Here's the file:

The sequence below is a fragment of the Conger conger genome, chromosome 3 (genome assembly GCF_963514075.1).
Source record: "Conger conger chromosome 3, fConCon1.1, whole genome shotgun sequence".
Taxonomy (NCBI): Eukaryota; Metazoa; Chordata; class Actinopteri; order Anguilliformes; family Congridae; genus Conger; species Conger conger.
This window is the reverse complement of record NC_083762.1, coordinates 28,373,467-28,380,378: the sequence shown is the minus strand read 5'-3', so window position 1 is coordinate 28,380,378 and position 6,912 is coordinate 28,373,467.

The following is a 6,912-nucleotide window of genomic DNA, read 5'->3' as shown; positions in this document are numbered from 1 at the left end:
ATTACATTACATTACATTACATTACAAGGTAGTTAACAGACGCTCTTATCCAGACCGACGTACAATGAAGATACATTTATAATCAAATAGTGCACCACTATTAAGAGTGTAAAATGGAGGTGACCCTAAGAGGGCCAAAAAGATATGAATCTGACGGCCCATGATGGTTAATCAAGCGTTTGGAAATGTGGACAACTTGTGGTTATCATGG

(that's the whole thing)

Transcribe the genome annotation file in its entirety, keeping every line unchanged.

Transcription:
The sequence below is a fragment of the Conger conger genome, chromosome 3 (genome assembly GCF_963514075.1).
Source record: "Conger conger chromosome 3, fConCon1.1, whole genome shotgun sequence".
Taxonomy (NCBI): Eukaryota; Metazoa; Chordata; class Actinopteri; order Anguilliformes; family Congridae; genus Conger; species Conger conger.
This window is the reverse complement of record NC_083762.1, coordinates 28,373,467-28,380,378: the sequence shown is the minus strand read 5'-3', so window position 1 is coordinate 28,380,378 and position 6,912 is coordinate 28,373,467.

The following is a 6,912-nucleotide window of genomic DNA, read 5'->3' as shown; positions in this document are numbered from 1 at the left end:
ATTACATTACATTACATTACATTACAAGGTAGTTAACAGACGCTCTTATCCAGACCGACGTACAATGAAGATACATTTATAATCAAATAGTGCACCACTATTAAGAGTGTAAAATGGAGGTGACCCTAAGAGGGCCAAAAAGATATGAATCTGACGGCCCATGATGGTTAATCAAGCGTTTGGAAATGTGGACAACTTGTGGTTATCATGG